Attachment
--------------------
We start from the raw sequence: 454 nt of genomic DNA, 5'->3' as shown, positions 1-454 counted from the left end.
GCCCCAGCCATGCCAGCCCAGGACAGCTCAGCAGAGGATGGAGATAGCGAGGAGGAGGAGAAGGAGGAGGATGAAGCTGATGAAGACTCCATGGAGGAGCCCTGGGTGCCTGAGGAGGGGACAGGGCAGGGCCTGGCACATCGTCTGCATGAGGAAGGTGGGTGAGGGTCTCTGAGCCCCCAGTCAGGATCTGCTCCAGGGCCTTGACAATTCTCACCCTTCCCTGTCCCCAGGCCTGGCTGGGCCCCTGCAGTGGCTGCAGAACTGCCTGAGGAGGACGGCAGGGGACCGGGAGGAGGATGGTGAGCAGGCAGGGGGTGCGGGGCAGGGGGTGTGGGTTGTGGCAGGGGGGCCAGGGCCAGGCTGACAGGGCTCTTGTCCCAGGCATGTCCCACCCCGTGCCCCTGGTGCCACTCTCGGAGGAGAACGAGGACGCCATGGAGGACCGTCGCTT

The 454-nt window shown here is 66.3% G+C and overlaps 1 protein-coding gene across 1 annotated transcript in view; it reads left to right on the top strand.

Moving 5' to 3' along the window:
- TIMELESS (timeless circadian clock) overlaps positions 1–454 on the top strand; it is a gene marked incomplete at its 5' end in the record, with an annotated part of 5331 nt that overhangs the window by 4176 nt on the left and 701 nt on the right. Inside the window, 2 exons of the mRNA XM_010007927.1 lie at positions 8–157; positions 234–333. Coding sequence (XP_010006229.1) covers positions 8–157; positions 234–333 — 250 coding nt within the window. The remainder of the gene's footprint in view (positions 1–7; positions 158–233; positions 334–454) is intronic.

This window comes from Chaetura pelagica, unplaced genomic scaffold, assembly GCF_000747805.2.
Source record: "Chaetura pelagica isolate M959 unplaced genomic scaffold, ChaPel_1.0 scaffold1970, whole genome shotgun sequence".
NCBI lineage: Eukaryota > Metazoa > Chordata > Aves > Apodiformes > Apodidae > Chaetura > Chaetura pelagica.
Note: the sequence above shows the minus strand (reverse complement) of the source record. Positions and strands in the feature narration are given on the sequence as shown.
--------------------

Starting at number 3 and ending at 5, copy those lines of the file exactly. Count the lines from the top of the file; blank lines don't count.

The 454-nt window shown here is 66.3% G+C and overlaps 1 protein-coding gene across 1 annotated transcript in view; it reads left to right on the top strand.

Moving 5' to 3' along the window:
- TIMELESS (timeless circadian clock) overlaps positions 1–454 on the top strand; it is a gene marked incomplete at its 5' end in the record, with an annotated part of 5331 nt that overhangs the window by 4176 nt on the left and 701 nt on the right. Inside the window, 2 exons of the mRNA XM_010007927.1 lie at positions 8–157; positions 234–333. Coding sequence (XP_010006229.1) covers positions 8–157; positions 234–333 — 250 coding nt within the window. The remainder of the gene's footprint in view (positions 1–7; positions 158–233; positions 334–454) is intronic.